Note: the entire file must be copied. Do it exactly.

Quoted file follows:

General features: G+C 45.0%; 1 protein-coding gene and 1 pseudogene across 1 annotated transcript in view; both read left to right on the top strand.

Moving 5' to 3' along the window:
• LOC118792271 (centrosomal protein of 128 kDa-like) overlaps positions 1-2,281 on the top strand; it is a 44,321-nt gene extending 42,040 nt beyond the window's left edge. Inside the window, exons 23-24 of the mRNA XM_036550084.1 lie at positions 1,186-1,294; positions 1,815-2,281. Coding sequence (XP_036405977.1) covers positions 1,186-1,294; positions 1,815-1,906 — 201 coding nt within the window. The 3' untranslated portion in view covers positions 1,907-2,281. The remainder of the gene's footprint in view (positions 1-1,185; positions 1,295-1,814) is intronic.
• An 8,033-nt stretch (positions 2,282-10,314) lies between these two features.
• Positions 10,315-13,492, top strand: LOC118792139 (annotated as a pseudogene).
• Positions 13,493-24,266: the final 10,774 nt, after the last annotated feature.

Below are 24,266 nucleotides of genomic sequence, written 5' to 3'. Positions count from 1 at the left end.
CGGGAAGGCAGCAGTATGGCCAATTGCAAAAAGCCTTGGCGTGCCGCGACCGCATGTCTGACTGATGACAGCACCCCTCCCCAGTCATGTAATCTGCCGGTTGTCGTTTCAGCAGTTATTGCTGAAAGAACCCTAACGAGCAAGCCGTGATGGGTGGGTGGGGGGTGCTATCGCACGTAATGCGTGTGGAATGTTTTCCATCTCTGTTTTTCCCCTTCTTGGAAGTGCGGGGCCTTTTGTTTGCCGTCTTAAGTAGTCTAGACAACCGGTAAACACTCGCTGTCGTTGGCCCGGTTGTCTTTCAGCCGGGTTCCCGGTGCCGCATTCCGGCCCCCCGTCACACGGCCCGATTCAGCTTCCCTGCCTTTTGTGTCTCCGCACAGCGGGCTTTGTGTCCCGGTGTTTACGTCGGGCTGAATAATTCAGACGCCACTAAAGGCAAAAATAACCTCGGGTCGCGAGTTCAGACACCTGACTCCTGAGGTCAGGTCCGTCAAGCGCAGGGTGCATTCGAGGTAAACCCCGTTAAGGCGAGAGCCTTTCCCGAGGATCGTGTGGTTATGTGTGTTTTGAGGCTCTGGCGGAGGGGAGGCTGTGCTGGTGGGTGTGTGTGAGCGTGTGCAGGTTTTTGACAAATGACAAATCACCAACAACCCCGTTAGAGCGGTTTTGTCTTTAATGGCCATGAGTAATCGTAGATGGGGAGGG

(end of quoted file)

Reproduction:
General features: G+C 45.0%; 1 protein-coding gene and 1 pseudogene across 1 annotated transcript in view; both read left to right on the top strand.

Moving 5' to 3' along the window:
• LOC118792271 (centrosomal protein of 128 kDa-like) overlaps positions 1-2,281 on the top strand; it is a 44,321-nt gene extending 42,040 nt beyond the window's left edge. Inside the window, exons 23-24 of the mRNA XM_036550084.1 lie at positions 1,186-1,294; positions 1,815-2,281. Coding sequence (XP_036405977.1) covers positions 1,186-1,294; positions 1,815-1,906 — 201 coding nt within the window. The 3' untranslated portion in view covers positions 1,907-2,281. The remainder of the gene's footprint in view (positions 1-1,185; positions 1,295-1,814) is intronic.
• An 8,033-nt stretch (positions 2,282-10,314) lies between these two features.
• Positions 10,315-13,492, top strand: LOC118792139 (annotated as a pseudogene).
• Positions 13,493-24,266: the final 10,774 nt, after the last annotated feature.

Below are 24,266 nucleotides of genomic sequence, written 5' to 3'. Positions count from 1 at the left end.
CGGGAAGGCAGCAGTATGGCCAATTGCAAAAAGCCTTGGCGTGCCGCGACCGCATGTCTGACTGATGACAGCACCCCTCCCCAGTCATGTAATCTGCCGGTTGTCGTTTCAGCAGTTATTGCTGAAAGAACCCTAACGAGCAAGCCGTGATGGGTGGGTGGGGGGTGCTATCGCACGTAATGCGTGTGGAATGTTTTCCATCTCTGTTTTTCCCCTTCTTGGAAGTGCGGGGCCTTTTGTTTGCCGTCTTAAGTAGTCTAGACAACCGGTAAACACTCGCTGTCGTTGGCCCGGTTGTCTTTCAGCCGGGTTCCCGGTGCCGCATTCCGGCCCCCCGTCACACGGCCCGATTCAGCTTCCCTGCCTTTTGTGTCTCCGCACAGCGGGCTTTGTGTCCCGGTGTTTACGTCGGGCTGAATAATTCAGACGCCACTAAAGGCAAAAATAACCTCGGGTCGCGAGTTCAGACACCTGACTCCTGAGGTCAGGTCCGTCAAGCGCAGGGTGCATTCGAGGTAAACCCCGTTAAGGCGAGAGCCTTTCCCGAGGATCGTGTGGTTATGTGTGTTTTGAGGCTCTGGCGGAGGGGAGGCTGTGCTGGTGGGTGTGTGTGAGCGTGTGCAGGTTTTTGACAAATGACAAATCACCAACAACCCCGTTAGAGCGGTTTTGTCTTTAATGGCCATGAGTAATCGTAGATGGGGAGGG